clanger cicada by Melanie Cook 2004 CCLChemical warfare is common in the insect world. Humans readily adopt the same strategy against both microscopic and macroscopic opponents (although, in most circles it’s considered verboten in human-versus-human conflicts). Funny thing about man-made poisons—they tend to deliver short-term success followed by long-term environmental headaches, especially when used against enemies with high reproduction rates. Insects and bacteria, for example. As a former defense secretary once said, though, you go to war with the army you have. We have chemicals. Lots of chemicals.

How refreshing, then, that according to a team of researchers from Australia and Spain, evolution has armed the clanger cicada with a vaguely medieval yet elegantly simple physical defense against infection.

Spikes.

Enough to make a punk rocker proud (and Vlad the Impaler SO  jealous). You see, clanger wings are covered in an array of sharply pointed nanopillars. When a hapless bacterium settles on this surface, it stretches and sags into the crevices between the spikes, like Jell-O on a bed of nails, until the cell membranes are shredded and the microbe is incapable of reproducing.

Scientists have already begun to investigate the potential of synthetic cicada-inspired materials. Think of it—in the not-too-distant future countertops, doorknobs, bus straps and subway poles, sinks and commodes, railings, surgical instruments and even money could be covered with a passive bacteria-killing surface that makes the ubiquitous hand-sanitizers obsolete!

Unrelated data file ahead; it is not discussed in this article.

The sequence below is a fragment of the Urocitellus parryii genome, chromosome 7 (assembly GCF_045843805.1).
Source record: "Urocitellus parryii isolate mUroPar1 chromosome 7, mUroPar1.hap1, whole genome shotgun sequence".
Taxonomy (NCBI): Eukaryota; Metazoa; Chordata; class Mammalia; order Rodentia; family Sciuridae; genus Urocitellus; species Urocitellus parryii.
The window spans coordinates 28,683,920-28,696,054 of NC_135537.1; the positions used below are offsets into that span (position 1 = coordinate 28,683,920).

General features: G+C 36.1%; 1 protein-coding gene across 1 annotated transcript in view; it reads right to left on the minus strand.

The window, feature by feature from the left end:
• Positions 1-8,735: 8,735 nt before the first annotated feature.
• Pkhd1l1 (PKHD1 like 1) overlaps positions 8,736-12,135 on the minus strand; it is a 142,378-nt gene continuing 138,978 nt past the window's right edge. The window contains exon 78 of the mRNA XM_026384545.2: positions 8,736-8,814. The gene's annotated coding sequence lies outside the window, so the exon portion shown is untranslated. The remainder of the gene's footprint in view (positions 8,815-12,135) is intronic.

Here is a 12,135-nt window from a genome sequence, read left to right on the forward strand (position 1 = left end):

Now, how could an invention like that possibly do a young mother any good?

.

© 2013 Next-Door Nature—no reprints without written permission from the author (I’d love for you to share my work. Just ask first.). Thanks to these photographers for making their work available through a Creative Commons license: OakleyOriginals (smiling face, 2008); Pholra (kitten, 2007); Steven Krichten (cicada killing wasp, 2003); Melanie Cook (clapper cicada, 2004)

damsel fly at rest, Next-Door Nature, urban wildlife

This lanky damsel isn’t waiting for a charming champion to rescue her (or him?). It’s just resting up for another mosquito-shopping trip (Photo: Tomquah, Creative Commons license).

.

Once upon a time there was a damsel(fly).

[Imagine, if you will, a bucolic Disneyesque soundtrack of flutes and piccolos in the background.]

She (Or maybe he. This is a modern fairly tale.) explored the lovely little pond from which s/he had recently emerged after having spent most of life underwater as a nymph.

Who would have guessed during that awkward adolescence, when growth spurts had him/her literally jumping out of her skin a dozen times or so, that she would transform from an ugly duckling into a swan? (Speaking of awkward… let’s just stick with “her” from here on out for the sake of simplicity, shall we?)

So… today was her debut. A coming out, of sorts, and the damsel(fly) flitted here and there, enjoying the warm sun shimmering and gleaming on her iridescent wings as she dipped down to the water now and again to daintily snack on mosquito larvae.

Not a care in the world.  Completely oblivious to…  [Cue the ominous bassoon music] …the looming presence of a dragon(fly) on the other shore.

Not that it mattered, really. [Can I have the flutes and piccolos back, please?]  Sure, the dragon(fly) was part of the Epiprocta clan, the damsel(fly) a Zygoptera, but they were both members of the Order Odonata. No family feuds that she knew of, and so closely related were they that many folks had trouble telling one from the other without assistance in the form of a handy reference table.

They were cousins, but not kissing cousins. No interspecies hanky-panky here, even though their kind were known as having an unusual approach to romance. You see, instead of offering a wake-up kiss, the male clasps the female behind her head with a special appendage on the tip of his abdomen. IF she welcomes the embrace, instead of sliding her foot into a size 6 glass Louboutin slipper eventually she loops her abdomen forward to pick up the spermatophore from a structure on his abdomen and deliver it to her spermatheca [Latin is a romance language, remember].